When you learn Mary Baxter is a pastor, it’s not surprising to hear she’s willing to reach out to those in need, whether those needs are small or large.
For example, Baxter, the leader of Greater Life Ministries in Cary, has been a therapeutic foster parent for children with emotional needs. She later adopted two of the children when their mother went to jail so they wouldn’t enter the foster care system.
“I’ve been known to take a lot of people in,” she says. “I believe that true love and nurturing can cause anyone to change.”
Now, some of those she’s helped are giving back to Baxter, who’s in need of a little assistance of her own.
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Terry Davis, one of the church’s outreach coordinators, says the church is collecting toys, furniture, food and household items for area families, as they usually do at this time of year. But this year, they’re also collecting things for Baxter and her family of seven.
Baxter and her family have been displaced from their home, thanks to damage done to her house by a contractor. They’re living in a hotel because the roof on her house is wide open, covered only with a tarp, which doesn’t help the mold and mildew situation that already existed. Her family includes her two adult children, her daughter’s two children and Baxter’s two adopted children. The four children are 10 to 13.
Baxter’s the type of person to downplay the challenges she and her family are facing, saying her priority is still to help the community like she has since 1996, when she became the congregation’s pastor. The church’s efforts run year-round. They collect and distribute food, clothing, mattresses and money for people’s utility bills. At Thanksgiving, they prepare meals. At Christmas, they collect toys, which will be distributed the Sunday before Christmas.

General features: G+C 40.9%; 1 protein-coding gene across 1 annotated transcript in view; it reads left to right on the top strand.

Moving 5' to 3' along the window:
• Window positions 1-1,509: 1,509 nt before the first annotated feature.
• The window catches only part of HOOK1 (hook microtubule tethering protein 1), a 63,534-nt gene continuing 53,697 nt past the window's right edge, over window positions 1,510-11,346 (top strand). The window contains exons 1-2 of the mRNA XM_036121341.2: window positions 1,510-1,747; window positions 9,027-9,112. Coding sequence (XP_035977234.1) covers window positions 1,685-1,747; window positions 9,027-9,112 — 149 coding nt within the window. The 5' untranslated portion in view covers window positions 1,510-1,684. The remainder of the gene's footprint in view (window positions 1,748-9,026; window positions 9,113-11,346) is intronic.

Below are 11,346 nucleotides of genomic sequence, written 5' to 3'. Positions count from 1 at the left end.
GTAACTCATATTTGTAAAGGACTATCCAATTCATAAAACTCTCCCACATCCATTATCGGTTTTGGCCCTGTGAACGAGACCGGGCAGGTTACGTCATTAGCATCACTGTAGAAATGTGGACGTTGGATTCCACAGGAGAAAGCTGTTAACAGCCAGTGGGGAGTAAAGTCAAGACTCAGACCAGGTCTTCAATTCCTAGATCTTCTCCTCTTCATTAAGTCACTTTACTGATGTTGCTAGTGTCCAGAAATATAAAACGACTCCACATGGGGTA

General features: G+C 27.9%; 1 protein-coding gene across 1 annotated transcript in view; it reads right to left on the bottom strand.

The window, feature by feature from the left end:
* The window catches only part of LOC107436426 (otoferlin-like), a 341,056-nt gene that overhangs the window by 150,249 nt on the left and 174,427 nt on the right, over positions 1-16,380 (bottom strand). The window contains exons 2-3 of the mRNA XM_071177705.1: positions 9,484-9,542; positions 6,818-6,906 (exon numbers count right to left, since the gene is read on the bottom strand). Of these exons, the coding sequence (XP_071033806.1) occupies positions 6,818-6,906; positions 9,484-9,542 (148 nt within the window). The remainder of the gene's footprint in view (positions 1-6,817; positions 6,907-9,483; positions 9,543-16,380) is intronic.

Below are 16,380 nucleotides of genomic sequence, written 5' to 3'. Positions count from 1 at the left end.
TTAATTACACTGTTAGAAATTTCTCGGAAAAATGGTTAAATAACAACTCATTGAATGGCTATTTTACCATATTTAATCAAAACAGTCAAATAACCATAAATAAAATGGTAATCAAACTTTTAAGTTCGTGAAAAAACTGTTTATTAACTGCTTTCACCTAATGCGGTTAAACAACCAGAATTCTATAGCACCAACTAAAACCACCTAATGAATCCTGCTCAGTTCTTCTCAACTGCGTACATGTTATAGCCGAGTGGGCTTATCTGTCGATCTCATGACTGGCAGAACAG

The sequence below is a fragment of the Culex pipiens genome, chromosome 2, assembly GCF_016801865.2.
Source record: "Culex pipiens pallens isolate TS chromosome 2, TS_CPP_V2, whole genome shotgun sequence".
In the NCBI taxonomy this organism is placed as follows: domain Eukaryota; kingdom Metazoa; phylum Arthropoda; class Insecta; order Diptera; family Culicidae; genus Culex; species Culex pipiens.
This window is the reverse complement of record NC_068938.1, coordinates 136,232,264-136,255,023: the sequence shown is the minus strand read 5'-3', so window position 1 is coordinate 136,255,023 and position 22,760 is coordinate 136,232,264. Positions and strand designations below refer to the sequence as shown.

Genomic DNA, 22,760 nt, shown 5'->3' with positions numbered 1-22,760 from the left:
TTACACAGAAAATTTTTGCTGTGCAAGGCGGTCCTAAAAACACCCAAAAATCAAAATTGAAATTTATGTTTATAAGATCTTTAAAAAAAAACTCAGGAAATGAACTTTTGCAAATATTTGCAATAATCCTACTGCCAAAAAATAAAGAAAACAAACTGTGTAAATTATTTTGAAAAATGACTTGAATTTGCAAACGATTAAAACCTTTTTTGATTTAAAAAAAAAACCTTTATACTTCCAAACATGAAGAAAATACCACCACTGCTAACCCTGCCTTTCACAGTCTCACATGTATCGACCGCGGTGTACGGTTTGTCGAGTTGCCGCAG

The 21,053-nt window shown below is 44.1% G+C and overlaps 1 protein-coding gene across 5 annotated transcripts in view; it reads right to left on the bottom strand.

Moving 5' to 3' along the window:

“My compassion first is to, of course, help the other people,” says Baxter who is 60.
But Davis wants to help Baxter. Baxter has done too much for her to face these issues on her own.
“To be honest, I was one of the ones to come to church, and she took me in,” Davis said. “She’s helping me out to get me on my feet.”
Plus, Davis knows Baxter worries about the state of their church. The congregation has been temporarily displaced, too. In June, a tree fell on the building they leased on Chapel Hill Road, near downtown Cary.
Westwood Baptist Church heard about their situation and has shared their space on High Street with the 30 to 50 members, a situation that’s gone well by all accounts. They even had a combined service last month called “Sharing our Bounty,” where members from both congregations – Westwood has nearly 1,000 members – brought baskets for those in need.
“Whatever she’s got going on right now, she’s doing what she can,” Davis said of Baxter.
Baxter said she hired a contractor to repair her house’s roof. After he tore everything out, including the kitchen cabinets and floors, she learned he had been arrested in Wake County. Further research showed he has a history of scamming people such as Baxter. An Internet search shows several complaints in New Jersey, including some affected by Hurricane Sandy.
In the meantime, rain poured into Baxter’s house, causing mold. Her grandson has chronic asthma and couldn’t live there.
She’s run into problems with her insurance company about getting her house fixed, but she’s not getting far.
At this point, after describing the mess her house is in, she acknowledges that her situation is “sort of heavy.”
“I have to have a really strong faith in God,” she says. “Hold on and know he doesn’t make mistakes. Eventually, I’m coming through all this.”
She’s comforted, she says, by how people have opened their arms to her, and not just the Westwood Baptist congregants. Her church members have helped her in other times of trouble, and they’re rallying around her again.
And that’s what Davis wants for the woman who has transformed her. Davis first heard Baxter preach three years ago and felt touched by her testimony. Davis returned to the church and felt Baxter's unconditional love. It’s just what Davis needed at the time.
“I had low self-esteem. ... I was lost,” said Davis, who is 43 and grew up in the Chavis Heights community in Raleigh. “She embraced us with the love of God. That got me to where I’m at.”
Baxter assures Davis everything will work out for both her and the church. As long as people get what they need, everything will be OK, Baxter tells Davis.
But when she hears Davis say how much she’s grown and changed, just by knowing her, Baxter says, “That makes everything I’ve been through worth it.”